Teaching Poetry All Year Long (Not just in April)
By now you have probably started to see poetry ideas pop up all over in your social media news feeds and on Pinterest. It can only mean one thing: National Poetry Month is here.
I loved teaching poetry, and for the most part, my students always loved our poetry unit. And -although I'm sharing this post with you in April (National Poetry Month), I want to encourage you to teach poetry all year long. You don't have to wait until Spring each year to bust out your poetry books - in fact - you shouldn't!
Poetry is the perfect genre for teaching reading, writing, and speaking skills and strategies in a short period of time. Since poems are short, incorporating them into your lessons lends itself to a quick bite-sized lesson on skills like fluency, literature analysis, reading comprehension strategies, and more.
Here are some poetry activities that can sneak their way into your instruction at any time of the year:
Students need practice with fluency all the time, but having them recite the same lines of text over and over loses its flare and meaning. Why not try poetry voices. With this simple activity, students choose a poem and a poetry voice card and read their poem with the type of voice indicated on the card. Then, they can choose another card, and another, and...you get the point. Each time they read the poem in a different voice, their fluency improves...and they are having fun! This activity can also lend itself to a good discussion on choosing the right voice to convey the mood of the poem.
SMALL GROUP DISCUSSIONS
Poetry makes for great discussion! Whenever I was in need of a quick center during my reader's workshop, I would gather some poetry books and include a poetry discussion spinner and let the students read the poems together and then spin the discussion spinner to talk about the poem. It's easy to keep this center fresh, simply by adding different books to the center, or even switching up the prompts on the spinner.
Sometimes I would just use a generic spinner (like shown below), and other times I would create a spinner that included prompts that covered specific skills or strategies we were working on in class. For example, if we were working on making connections, I could include prompts on the spinner that would help guide the students to have discussions on making connections with the poems they were reading.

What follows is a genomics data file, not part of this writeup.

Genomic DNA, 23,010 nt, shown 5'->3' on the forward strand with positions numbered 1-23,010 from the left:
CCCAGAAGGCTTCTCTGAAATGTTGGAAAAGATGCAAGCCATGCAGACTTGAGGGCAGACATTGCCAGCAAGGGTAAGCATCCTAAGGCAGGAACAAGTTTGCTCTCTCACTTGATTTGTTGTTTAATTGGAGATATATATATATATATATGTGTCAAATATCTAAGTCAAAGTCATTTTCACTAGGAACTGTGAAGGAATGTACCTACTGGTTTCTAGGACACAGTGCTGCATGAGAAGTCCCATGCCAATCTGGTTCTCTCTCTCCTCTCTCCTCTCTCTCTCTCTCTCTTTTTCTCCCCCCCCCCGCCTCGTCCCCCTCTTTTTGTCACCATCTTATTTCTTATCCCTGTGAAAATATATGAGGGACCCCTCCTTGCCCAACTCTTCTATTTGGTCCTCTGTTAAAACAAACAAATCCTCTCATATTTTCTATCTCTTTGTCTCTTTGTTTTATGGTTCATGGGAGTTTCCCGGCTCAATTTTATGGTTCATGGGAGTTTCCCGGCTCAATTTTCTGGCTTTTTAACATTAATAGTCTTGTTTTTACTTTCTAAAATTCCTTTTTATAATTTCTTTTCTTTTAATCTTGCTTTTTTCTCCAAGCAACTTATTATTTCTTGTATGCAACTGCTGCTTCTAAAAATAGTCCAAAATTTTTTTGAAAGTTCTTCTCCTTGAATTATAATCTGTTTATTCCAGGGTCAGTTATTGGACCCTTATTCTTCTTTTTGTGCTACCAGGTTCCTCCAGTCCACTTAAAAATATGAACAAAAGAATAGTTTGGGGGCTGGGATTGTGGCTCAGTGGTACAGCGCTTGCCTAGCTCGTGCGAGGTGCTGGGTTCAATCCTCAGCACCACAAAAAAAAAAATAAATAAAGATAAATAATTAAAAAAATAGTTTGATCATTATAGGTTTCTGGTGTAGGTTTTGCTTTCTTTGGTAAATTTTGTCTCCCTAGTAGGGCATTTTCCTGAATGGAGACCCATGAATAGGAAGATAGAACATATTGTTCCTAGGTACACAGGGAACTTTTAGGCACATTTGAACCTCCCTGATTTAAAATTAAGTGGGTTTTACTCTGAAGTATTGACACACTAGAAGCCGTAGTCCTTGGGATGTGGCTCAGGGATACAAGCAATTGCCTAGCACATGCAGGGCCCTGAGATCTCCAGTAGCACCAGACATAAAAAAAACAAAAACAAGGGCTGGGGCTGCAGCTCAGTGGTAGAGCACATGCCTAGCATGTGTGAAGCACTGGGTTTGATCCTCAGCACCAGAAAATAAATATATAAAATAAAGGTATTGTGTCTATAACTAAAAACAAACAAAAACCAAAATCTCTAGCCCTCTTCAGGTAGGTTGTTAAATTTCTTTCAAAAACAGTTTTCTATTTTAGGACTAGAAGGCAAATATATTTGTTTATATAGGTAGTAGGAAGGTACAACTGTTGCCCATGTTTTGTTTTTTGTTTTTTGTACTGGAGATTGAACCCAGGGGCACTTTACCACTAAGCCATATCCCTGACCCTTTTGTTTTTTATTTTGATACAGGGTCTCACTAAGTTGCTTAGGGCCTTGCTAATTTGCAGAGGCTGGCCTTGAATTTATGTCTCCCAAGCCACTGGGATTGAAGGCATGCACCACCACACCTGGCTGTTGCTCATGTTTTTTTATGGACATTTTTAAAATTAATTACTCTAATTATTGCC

INCORPORATE POETRY GAMES
Another fun way to help students refine their poetry skills is to have them play some games. I've got 2 for you that you can snag for FREE.
The first game helps students to identify poetry elements such as onomatopoeia, alliteration, personification, and others. It's called Pockets of Poetry and it's simple! Students read a card that illustrates a poetry element, and students place it into the correct pocket and write their card number on their recording sheet.
The second game helps students to identify the difference between similes and metaphors. On this cute game board, students choose a card that has a simile or a metaphor on it - OR neither, and decide which one it is. Then, they move their game piece to the next spot on the board that represents their answer.
One last online game activity that I think would be a big hit with your students is magnetic poetry. Kids can play on any digital device and play with "magnetic letters" to create fun poems. They simply drag letters from the word bank over to blank area and create their poem! Students have the option to click on "more words" to refresh their word bank. There's a "Kids Magnetic Poetry Kit" as well as a "Nature Magnetic Poetry Kit" that could also be fun for your students! Either one would make a great literacy center if you have access to a small-group set of digital devices.
USING POEMS IN THE CONTENT AREAS
Your reading and writing lessons shouldn't get all the fun! Who says you can't use poems in science, social studies, and math, too!
Use a nonfiction poem about animals (or space, or plants, or...get the idea?) to introduce or review a new topic or unit with your students. Douglas Florian is a great children's poet for science poems with books like "Comets, Stars, the Moon, and Mars" and "Beast Feast" (affiliate lines). And of course can you teach the American Revolution without reading an except of "Paul Revere's Ride" by Henry Wadsworth Longfellow? Or there's Langston Hughes with some great poetry on social issues. A simple search on google will get you what you need! :)
Poetry makes for great response activities. Have your students write a poem in response to what they learned in your lesson. For example, when my students were learning about the American Revolution, one of my lessons included students writing an acrostic poem using the word "LIBERTY."
Students could also write bio poems for famous people that they are learning about, haiku poems when you're learning about biomes or animals in science, and so on!
USING A POETRY DIGITAL LEARNING GUIDE
Did someone say digital learning guide? If you know me as of late, you know I am allll over the digital learning guides. You can even learn how to make them yourself by signing up for this FREE video training series.
In fact, I can't stop creating them. My latest request: a poetry digital learning guide! And here it is friends, in all it's glory! Pop this guide into your literacy center anytime of the year and you'll have your students reading, writing, and understanding poetry in an interactive, self-paced way.
You can see all the details here.
ANCHOR CHARTS FOR TEACHING POETRY
Need a little inspiration for anchor charts to use in your poetry lessons? Here's a little anchor chart eye-candy for ya:
(click on any chart to visit the original site)
Want some ready-made resources that you can use with your poetry unit? Right this way...
Happy poetry teaching!
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